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Advanced Hepatitis Drug Nears FDA Approval

Vertex Pharmaceuticals Inc., maker of the HIV treatment Lexiva, has made a business of tackling some of the world’s most difficult-to-treat diseases.

Next year, the company plans to submit a first-of-its-kind drug candidate to the FDA for treating chronic hepatitis C virus infections in people who have failed standard treatments.

Analysts see the drug, called telaprevir, as a potential blockbuster because roughly 650,000 of the 3.2 million Americans living with HCV infections have failed standard therapies.

Four times more prevalent than HIV in the United States, the deadly liver disease also represents a major concern among aging baby boomers, who represent more than half of the patients in the U.S.

A report commissioned by Vertex this year demonstrates how medical costs for HCV patients could rise from $30 million today to $85 billion in the next 20 years. Government payers like Medicare will increasingly be footing the bill on treatment costs, according to Vertex CEO Matthew Emmens.

“That is a tsunami that is making its way toward the health care industry,” Emmens said during a recent stopover visit to the company’s San Diego research laboratories.

Emmens took over as chairman and CEO in May following a career with Britain’s Shire Pharmaceuticals Group plc, maker of Adderall, where he succeeded Vertex founder Joshua Boger as CEO. The two have known each other for years, dating back to their early days at Merck & Co. Inc. in the 1980s.

Roughly 175 researchers work at the La Jolla facility, formerly home to Aurora Pharmaceuticals before Vertex acquired the company for $600 million in stock in 2001. Most of its scientists are focused on an experimental cystic fibrosis drug candidate, known as VX-770, which could reach the FDA following telaprevir.

Before it does, Vertex could see its first commercial revenue stream if telaprevir passes regulatory muster. For the three months ended Sept. 30, Vertex reported a net loss of $149.6 million on revenues of $25 million.

Promising Data Released

Vertex wowed investors earlier this month when the company released some preliminary data on the drug at a Boston conference of the American Association for the Study of Liver Diseases.

In 161 patients treated for the first time, the drug produced a clinical cure, defined as a sustained virological response, in 80 percent of those taking the drug. It had the same effect when given twice a day or three times a day.

Earlier results involving a small number of patients who had failed to respond to standard treatments or relapsed after taking the standard drugs, achieved 57 percent and 90 percent clinical cure rates, respectively, when the drug was added to their regimen.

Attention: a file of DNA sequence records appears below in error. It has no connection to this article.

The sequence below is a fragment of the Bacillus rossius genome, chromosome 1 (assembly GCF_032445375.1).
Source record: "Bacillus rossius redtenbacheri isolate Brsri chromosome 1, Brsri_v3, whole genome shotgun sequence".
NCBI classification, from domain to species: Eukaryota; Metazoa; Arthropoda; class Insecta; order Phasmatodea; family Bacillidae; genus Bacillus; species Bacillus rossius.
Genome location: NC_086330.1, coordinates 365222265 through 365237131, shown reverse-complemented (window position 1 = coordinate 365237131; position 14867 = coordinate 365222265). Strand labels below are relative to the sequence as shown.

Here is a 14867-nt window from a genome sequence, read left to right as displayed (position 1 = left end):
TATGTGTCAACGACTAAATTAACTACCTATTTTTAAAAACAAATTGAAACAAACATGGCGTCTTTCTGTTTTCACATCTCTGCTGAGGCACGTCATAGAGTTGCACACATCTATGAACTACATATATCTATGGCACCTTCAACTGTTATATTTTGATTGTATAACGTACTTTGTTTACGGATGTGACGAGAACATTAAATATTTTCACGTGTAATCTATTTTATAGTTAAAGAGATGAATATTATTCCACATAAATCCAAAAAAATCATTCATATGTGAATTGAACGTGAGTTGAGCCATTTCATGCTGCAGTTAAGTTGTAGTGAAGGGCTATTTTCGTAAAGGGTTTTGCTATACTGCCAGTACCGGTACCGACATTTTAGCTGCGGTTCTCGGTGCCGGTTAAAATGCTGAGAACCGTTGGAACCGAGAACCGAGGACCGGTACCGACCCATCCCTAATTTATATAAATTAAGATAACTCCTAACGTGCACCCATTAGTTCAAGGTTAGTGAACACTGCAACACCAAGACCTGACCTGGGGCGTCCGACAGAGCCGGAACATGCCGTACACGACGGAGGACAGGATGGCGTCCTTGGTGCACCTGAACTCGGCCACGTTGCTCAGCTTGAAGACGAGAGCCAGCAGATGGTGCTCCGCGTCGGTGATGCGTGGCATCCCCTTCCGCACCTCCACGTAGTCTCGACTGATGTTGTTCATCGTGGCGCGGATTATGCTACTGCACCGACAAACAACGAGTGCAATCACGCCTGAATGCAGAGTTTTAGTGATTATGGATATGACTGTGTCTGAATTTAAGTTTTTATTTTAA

In some of the patients, the virus was undetectable in their bloodstream after 24 weeks.

“Here, you have a really dramatic improvement because you’re cutting the duration of treatment for a patient by half but you also have improved cure rate,” said Leerink Swann LLC analyst Howard Liang.

Eight of the 117 patients enrolled in the earlier study dropped out due to adverse side effects, including four who dropped out because of rash, and one who cited anemia.

Physicians eager for a new drug have been “warehousing” patients in anticipation, according to Liang.

“It has happened before that when there’s a new product coming, patients and doctors will wait for a new treatment,” he said. “Because the disease is a chronic disease, it is possible to wait.”

Preparing For FDA Submission

Vertex is running pivotal Phase 3 trials that it hopes will clear the way for an FDA submission in the second half of next year. It faces competition from some major drug makers, including Merck & Co., which is testing an experimental drug called boceprevir in Phase 3 trials.

Vertex is advocating for earlier screening of HCV, something that could draw additional patients its way.

The issue has also caught the attention of Washington lawmakers. A bill making its way through the House Committee on Energy and Commerce, known as H.R. 3974, would add hepatitis education and prevention programs directed by the Secretary of Health and Human Services.


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